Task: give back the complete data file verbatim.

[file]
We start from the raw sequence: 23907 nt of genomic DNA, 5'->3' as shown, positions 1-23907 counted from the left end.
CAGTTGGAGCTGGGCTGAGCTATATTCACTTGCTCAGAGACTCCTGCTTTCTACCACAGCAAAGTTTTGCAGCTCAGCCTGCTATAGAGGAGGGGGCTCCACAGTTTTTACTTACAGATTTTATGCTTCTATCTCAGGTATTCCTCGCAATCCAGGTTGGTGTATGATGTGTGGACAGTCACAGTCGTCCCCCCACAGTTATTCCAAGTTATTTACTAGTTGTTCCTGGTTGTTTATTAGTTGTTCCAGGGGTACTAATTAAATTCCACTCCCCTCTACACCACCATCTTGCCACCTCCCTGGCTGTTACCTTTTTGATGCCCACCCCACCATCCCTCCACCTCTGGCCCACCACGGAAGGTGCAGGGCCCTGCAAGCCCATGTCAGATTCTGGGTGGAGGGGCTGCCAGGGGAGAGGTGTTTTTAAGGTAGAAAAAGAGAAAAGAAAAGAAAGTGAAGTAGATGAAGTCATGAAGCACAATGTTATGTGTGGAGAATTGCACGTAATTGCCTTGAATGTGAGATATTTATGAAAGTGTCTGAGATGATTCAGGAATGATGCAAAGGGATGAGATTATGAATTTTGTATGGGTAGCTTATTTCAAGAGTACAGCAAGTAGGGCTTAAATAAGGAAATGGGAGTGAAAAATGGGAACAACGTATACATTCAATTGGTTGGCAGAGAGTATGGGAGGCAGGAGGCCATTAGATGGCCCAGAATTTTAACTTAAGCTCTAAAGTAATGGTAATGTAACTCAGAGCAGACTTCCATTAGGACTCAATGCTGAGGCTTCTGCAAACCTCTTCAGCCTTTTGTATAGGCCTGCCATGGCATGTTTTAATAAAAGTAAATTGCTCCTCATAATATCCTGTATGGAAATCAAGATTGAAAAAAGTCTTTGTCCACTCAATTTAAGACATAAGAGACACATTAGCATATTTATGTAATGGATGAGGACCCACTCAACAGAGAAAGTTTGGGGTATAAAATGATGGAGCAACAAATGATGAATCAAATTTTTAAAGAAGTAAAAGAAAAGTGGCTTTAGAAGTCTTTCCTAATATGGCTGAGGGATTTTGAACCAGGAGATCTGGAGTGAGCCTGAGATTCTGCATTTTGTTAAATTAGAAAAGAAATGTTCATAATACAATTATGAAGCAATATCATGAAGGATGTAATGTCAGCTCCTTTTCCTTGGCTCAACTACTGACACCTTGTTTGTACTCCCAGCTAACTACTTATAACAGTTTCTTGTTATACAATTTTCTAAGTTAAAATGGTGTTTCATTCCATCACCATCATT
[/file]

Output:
We start from the raw sequence: 23907 nt of genomic DNA, 5'->3' as shown, positions 1-23907 counted from the left end.
CAGTTGGAGCTGGGCTGAGCTATATTCACTTGCTCAGAGACTCCTGCTTTCTACCACAGCAAAGTTTTGCAGCTCAGCCTGCTATAGAGGAGGGGGCTCCACAGTTTTTACTTACAGATTTTATGCTTCTATCTCAGGTATTCCTCGCAATCCAGGTTGGTGTATGATGTGTGGACAGTCACAGTCGTCCCCCCACAGTTATTCCAAGTTATTTACTAGTTGTTCCTGGTTGTTTATTAGTTGTTCCAGGGGTACTAATTAAATTCCACTCCCCTCTACACCACCATCTTGCCACCTCCCTGGCTGTTACCTTTTTGATGCCCACCCCACCATCCCTCCACCTCTGGCCCACCACGGAAGGTGCAGGGCCCTGCAAGCCCATGTCAGATTCTGGGTGGAGGGGCTGCCAGGGGAGAGGTGTTTTTAAGGTAGAAAAAGAGAAAAGAAAAGAAAGTGAAGTAGATGAAGTCATGAAGCACAATGTTATGTGTGGAGAATTGCACGTAATTGCCTTGAATGTGAGATATTTATGAAAGTGTCTGAGATGATTCAGGAATGATGCAAAGGGATGAGATTATGAATTTTGTATGGGTAGCTTATTTCAAGAGTACAGCAAGTAGGGCTTAAATAAGGAAATGGGAGTGAAAAATGGGAACAACGTATACATTCAATTGGTTGGCAGAGAGTATGGGAGGCAGGAGGCCATTAGATGGCCCAGAATTTTAACTTAAGCTCTAAAGTAATGGTAATGTAACTCAGAGCAGACTTCCATTAGGACTCAATGCTGAGGCTTCTGCAAACCTCTTCAGCCTTTTGTATAGGCCTGCCATGGCATGTTTTAATAAAAGTAAATTGCTCCTCATAATATCCTGTATGGAAATCAAGATTGAAAAAAGTCTTTGTCCACTCAATTTAAGACATAAGAGACACATTAGCATATTTATGTAATGGATGAGGACCCACTCAACAGAGAAAGTTTGGGGTATAAAATGATGGAGCAACAAATGATGAATCAAATTTTTAAAGAAGTAAAAGAAAAGTGGCTTTAGAAGTCTTTCCTAATATGGCTGAGGGATTTTGAACCAGGAGATCTGGAGTGAGCCTGAGATTCTGCATTTTGTTAAATTAGAAAAGAAATGTTCATAATACAATTATGAAGCAATATCATGAAGGATGTAATGTCAGCTCCTTTTCCTTGGCTCAACTACTGACACCTTGTTTGTACTCCCAGCTAACTACTTATAACAGTTTCTTGTTATACAATTTTCTAAGTTAAAATGGTGTTTCATTCCATCACCATCATT